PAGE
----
In my previous post, I described my first experience with marijuana. Now I will explain how marijuana acts on the brain to change the texture of experience.
Exactly how does marijuana get us high? The answer is best approached as a story about marijuana researchers’ discoveries about the brain. Marijuana cannot be understood without understanding the neuroscience underlying its action in the brain.
For years I had no better explanation for how marijuana’s effect than to parrot the impressive chemical name of pot’s major psychoactive component—delta-9-tetrahydrocannabinol —THC, which was isolated and its structure determined by the Israeli researcher Raphael Mechoulam in 1964.
For as much as anyone knew about delta-9-tetrahydrocannabinol, we might as well have called it pixie dust. Devotees often talked of marijuana as though smoking it imbued them with the plant’s numinous spirit. Mysticism fit comfortably with being high during the Age of Aquarius. The Love Drug.
Many loved the weed, often for very different reasons. Some reacted with fear, while a small number became psychotic, or had their psychosis worsened. Almost everyone felt some paranoia, for understandable reasons, during the repressive war on drugs.
Then, in the mid-1990s, when more powerful hybrids became available in San Francisco, I began hearing of withdrawal symptoms for the first time, despite conventional wisdom that marijuana was not addictive.
While society mostly paid attention to the growing use of marijuana, the trajectory of basic laboratory research on marijuana followed the same blueprint as opiate research had in discovering our endorphin system. First, opiate research identified morphine as the active ingredient in poppy resin. Then morphine was tracked as blood carried it throughout the brain, where it attached to opiate specific receptors. Finally, in 1964 (the year Mechoulam isolated THC) the brain’s natural (endogenous) morphine-like chemicals were discovered and named with the contraction “endorphins.” Opiates only affect the brain because they mimic endorphins and stimulate endorphin receptors.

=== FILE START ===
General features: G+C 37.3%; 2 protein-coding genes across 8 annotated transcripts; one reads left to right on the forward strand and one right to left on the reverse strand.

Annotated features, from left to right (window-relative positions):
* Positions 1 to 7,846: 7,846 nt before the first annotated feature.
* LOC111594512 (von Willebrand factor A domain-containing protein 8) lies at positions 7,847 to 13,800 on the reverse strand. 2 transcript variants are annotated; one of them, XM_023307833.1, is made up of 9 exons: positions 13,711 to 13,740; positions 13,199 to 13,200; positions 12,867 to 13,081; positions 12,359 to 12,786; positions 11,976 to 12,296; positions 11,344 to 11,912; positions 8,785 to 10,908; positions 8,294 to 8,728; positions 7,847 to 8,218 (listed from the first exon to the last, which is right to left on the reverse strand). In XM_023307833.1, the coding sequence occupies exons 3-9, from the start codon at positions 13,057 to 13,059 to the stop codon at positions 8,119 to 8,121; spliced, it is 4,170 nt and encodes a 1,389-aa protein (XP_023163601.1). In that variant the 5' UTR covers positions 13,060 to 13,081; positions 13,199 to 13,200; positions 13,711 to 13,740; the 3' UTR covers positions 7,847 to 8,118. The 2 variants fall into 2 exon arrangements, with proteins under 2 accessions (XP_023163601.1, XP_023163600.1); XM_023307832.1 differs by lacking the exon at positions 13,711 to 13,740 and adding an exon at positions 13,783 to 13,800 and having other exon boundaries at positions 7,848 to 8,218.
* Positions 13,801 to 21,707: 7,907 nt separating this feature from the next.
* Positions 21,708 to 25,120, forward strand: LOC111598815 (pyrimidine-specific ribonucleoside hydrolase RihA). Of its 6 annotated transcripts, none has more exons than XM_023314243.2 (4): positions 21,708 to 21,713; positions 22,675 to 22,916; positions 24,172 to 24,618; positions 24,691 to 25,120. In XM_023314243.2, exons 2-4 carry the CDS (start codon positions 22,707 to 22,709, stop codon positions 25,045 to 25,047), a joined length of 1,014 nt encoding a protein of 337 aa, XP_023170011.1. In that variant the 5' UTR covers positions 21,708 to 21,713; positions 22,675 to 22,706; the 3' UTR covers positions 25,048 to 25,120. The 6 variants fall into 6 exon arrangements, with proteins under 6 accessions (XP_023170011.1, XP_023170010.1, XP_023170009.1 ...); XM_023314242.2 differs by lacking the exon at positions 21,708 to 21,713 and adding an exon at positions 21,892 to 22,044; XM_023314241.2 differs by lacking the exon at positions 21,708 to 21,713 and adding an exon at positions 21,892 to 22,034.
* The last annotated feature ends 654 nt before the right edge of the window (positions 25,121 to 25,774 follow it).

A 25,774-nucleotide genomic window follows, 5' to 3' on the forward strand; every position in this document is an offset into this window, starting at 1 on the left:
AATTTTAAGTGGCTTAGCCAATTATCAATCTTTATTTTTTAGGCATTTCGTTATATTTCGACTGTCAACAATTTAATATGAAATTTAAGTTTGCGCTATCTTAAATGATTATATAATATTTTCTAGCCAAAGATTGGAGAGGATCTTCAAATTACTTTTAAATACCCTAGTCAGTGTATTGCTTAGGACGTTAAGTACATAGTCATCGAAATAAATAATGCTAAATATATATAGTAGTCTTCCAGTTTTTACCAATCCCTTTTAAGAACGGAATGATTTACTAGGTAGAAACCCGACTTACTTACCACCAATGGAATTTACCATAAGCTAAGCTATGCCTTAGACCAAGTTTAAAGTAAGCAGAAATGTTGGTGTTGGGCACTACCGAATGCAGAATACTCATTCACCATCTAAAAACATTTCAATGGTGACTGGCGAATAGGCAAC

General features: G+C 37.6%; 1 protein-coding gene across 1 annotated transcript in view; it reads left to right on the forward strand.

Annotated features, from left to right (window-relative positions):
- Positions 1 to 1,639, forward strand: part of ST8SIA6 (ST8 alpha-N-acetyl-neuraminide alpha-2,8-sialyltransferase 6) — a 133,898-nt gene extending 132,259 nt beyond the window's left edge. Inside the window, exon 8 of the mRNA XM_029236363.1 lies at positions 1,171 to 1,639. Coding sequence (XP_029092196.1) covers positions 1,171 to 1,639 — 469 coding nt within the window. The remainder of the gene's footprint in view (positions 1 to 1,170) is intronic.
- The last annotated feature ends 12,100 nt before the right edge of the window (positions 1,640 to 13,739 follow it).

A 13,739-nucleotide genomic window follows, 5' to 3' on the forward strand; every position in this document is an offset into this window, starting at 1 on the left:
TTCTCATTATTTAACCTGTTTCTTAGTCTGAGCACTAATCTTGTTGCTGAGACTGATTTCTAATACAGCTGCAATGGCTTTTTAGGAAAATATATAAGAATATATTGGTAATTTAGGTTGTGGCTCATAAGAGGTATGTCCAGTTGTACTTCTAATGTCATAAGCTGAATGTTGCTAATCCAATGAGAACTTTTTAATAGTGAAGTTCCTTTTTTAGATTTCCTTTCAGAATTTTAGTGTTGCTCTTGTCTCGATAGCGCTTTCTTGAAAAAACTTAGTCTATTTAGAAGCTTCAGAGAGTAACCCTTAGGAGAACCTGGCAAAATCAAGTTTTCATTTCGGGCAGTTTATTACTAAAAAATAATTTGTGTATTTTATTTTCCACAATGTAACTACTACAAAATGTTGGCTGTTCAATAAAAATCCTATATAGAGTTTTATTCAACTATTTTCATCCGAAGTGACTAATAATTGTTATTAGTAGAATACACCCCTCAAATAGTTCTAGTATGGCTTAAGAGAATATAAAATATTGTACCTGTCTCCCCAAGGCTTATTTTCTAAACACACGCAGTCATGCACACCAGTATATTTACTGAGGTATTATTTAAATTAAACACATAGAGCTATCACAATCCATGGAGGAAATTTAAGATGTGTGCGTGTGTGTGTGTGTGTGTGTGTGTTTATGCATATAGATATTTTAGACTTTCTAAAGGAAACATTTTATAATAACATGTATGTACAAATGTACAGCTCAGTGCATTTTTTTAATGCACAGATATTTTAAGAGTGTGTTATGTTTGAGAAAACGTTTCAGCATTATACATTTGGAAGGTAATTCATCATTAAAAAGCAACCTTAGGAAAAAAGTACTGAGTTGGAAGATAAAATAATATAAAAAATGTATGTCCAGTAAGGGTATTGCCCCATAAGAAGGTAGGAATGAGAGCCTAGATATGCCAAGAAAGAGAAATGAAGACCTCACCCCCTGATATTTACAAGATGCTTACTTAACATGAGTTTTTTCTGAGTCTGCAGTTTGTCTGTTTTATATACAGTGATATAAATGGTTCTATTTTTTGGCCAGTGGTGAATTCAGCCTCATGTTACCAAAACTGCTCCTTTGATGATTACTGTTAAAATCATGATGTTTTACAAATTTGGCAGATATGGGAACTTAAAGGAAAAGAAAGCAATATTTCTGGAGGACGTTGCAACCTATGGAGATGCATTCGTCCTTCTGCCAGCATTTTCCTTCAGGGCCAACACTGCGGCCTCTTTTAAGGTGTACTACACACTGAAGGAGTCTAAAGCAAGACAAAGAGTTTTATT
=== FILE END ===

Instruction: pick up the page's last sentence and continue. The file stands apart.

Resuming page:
Similarly, naturally occurring cannabinoid-specific receptors were eventually discovered in 1988 by using a radioactive modification of THC, the active ingredient in cannabis resin. Called CB1 receptors to distinguish them from similar cannabinoid receptors found throughout the body, they are the most abundant receptor in the brain. Then CB1 receptors were mapped throughout the brain in 1990 and found to be concentrated in specific areas. These areas give rise to mental functions that correspond to characteristics altered by marijuana, i.e., memory, emotion, hunger, etc. Two years later, Raphael Mechoulam’s research team, still at the forefront of cannabinoid research, isolated the naturally occurring (endogenous) THC-like chemical for which CB1 receptors were designed. The first of many endocannabinoids to be discovered was fancifully named anandamide—Sanskrit for bliss. Marijuana only affects the brain because THC mimics endocannabinoids and stimulates receptors specifically designed for responding to endocannabinoid transmitter molecules.